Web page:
Milestone as French scientists and doctors discover ants can ‘smell’ cancer, reduce screening cost

Milestone as French scientists and doctors discover ants can ‘smell’ cancer, reduce screening cost


A new tool for cancer detection could be crawling around in your backyard. The discovery this year by French researchers that ordinary ants have the capacity to detect the onset of cancer before it spreads to monstrous levels in the body could bring down the punitive cost of screening and managing cancer substantially.

In a study, published recently in the Proceedings of the Royal Society B: Biological Sciences journal, a team of French researchers at the University of Sorbonne Paris North have demonstrated that ants have the potential to act as early stage cancer detectors.

The success may translate into a huge relief to patients in developing countries who cannot afford the astronomical cost of timely cancer screening for early intervention and possible treatment.

In Kenya, as is the case in most African countries, cancer screening charges average $30, way above what most households that survive on just $2 per day can afford.

Cancer is a leading cause of mortality worldwide, accounting for approximately one in six deaths, as calculated by the World Health Organization (WHO). The sooner a tumour is detected, the better the outcome for the patients. However, most early detection tools today are either invasive or expensive.

In the past, dogs, mice and nematodes have also been shown to sniff out cancers. But ants would provide a particularly attractive alternative as they are relatively easy to keep, they don’t require expensive rearing facilities, and it appears that they can be trained to recognize specific odours in relatively few trials.

“We knew that ants can be easily trained,” Baptiste Piqueret, who led the study, says. “Furthermore, they have a refined sense of smell. We then combined these two abilities and tested whether ants were able to detect the smell of cancer or not.”

Newsweek magazine reports that tumour cells produce specific chemical compounds that allow them to be distinguished from healthy tissues. These are known as cancer biomarkers. Animals can be trained to sniff out these chemicals and thus identify when a patient has cancer, the magazine reports.

The report says further that in the present study, worker ants of the species Formica fusca – commonly known as the silky ant – were trained to recognise biomarkers of an extremely aggressive human breast cancer. The urine of mice carrying these tumours was collected and presented to the trained ants, alongside urine from tumour-free mice.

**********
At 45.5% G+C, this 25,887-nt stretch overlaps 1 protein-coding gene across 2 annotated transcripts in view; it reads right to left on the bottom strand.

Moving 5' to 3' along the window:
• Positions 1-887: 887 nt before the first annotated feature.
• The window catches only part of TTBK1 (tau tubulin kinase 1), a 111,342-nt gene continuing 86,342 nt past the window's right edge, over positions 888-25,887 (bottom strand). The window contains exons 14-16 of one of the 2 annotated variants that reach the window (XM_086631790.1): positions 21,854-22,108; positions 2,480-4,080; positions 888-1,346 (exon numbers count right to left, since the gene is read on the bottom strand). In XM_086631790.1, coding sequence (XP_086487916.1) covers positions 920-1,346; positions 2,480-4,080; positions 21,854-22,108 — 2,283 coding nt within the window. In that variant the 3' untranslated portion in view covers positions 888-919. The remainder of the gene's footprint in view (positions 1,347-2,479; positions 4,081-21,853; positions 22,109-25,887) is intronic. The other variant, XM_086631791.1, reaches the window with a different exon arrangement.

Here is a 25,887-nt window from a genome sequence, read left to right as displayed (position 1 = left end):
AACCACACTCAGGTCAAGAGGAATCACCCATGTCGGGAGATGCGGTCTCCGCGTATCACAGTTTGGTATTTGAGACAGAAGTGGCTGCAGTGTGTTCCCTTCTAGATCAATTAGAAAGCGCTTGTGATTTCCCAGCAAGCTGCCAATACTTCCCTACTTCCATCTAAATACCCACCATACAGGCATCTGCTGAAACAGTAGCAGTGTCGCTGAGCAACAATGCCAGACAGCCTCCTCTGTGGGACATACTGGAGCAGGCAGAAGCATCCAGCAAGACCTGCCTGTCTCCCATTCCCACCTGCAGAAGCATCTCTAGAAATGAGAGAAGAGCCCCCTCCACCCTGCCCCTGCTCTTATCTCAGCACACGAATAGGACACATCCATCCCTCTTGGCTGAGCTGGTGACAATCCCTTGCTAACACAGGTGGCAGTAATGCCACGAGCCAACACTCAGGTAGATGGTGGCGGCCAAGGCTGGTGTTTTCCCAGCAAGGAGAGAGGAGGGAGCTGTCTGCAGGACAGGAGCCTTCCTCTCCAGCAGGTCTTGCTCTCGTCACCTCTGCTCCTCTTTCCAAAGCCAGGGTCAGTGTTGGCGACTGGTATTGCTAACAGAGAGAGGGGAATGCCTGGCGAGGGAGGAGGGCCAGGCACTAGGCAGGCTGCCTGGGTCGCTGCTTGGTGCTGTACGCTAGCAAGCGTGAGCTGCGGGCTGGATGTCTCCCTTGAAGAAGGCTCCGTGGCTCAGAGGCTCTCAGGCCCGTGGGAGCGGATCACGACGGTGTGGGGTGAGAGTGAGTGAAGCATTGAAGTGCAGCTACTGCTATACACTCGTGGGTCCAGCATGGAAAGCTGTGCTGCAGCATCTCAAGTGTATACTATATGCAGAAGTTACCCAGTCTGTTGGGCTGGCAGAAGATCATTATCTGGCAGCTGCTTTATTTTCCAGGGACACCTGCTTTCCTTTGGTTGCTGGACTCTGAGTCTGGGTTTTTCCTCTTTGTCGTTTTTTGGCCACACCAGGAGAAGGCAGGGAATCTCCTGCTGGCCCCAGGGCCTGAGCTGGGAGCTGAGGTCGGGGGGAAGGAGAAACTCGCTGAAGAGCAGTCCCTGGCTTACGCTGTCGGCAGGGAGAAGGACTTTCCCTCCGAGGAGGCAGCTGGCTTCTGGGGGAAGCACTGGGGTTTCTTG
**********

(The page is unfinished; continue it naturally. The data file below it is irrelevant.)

The researchers found that the cancerous tumours release distinctive versions of chemicals called volatile organic compounds that often occur in body fluids such as sweat and urine and in breath vapour.

Piqueret, an ethologist at the Sorbonne Paris North University and lead author of the study, already knew that ants could detect volatile organic compounds that spread from cancer cells. Piqueret and his team began by transplanting human breast cancer tumours into mice and letting them grow. A technique called xenotransplantation.

They then collected urine from both tumour-laden and healthy mice. By placing a drop of sugar water in front of the urine of cancerous animals, the researchers trained the ants to associate the smell of tumours with a reward. When the team removed the sugar water, the insects lingered around the pee of the cancerous mice for about 20 per cent longer than the healthy mice because they were looking for a ‘treat’.

Three colonies were involved in trying to learn the association of the smell of tumours with a reward.

“Chemical analysis confirmed that the presence of the tumour changed the odour of the urine supporting the behavioural results. Ants reliably detect tumour signals in mouse urine and have the potential to act as efficient and even cheap cancer biorecorders.”

After just three rounds of training, where the ants learnt to associate the smell of cancer biomarkers with a sugary treat, they spent approximately 20 per cent more time in the vicinity of the urine from the tumour-bearing mice than the urine from those who were tumour-free.

This study specifically looked at the ants’ ability to sniff out breast cancer biomarkers, but they have previously been shown to respond to the biomarkers of ovarian cancer and are able to distinguish between different cancer types. “There is no reason to think that ants can detect only breast tumours, not other types,” Piqueret said.

There are of course some confounding factors that could alter the smell of urine between individuals. “The diet, sex and age of a patient can impact the odour of the urine,” Piqueret said. “In this first study using ants and urine, we controlled these parameters with mice.”

Moving forward, the team will need to test whether these other factors affect the ants’ ability to detect tumours. “It is possible that, for ants, the smell of cancer is more important than the age, the sex and the diet of the patient, so in that case, we could directly use the same method without controlling these factors in humans,” Piqueret said.

If these factors more significantly impact the ants’ cancer detecting abilities, the insects would need to be trained on different age groups, sexes and diets so that they learn to focus only on the common point, the presence of cancer biomarkers, and not on these other confounding factors

“Only further experiments will give us definitive answers,” Piqueret said.

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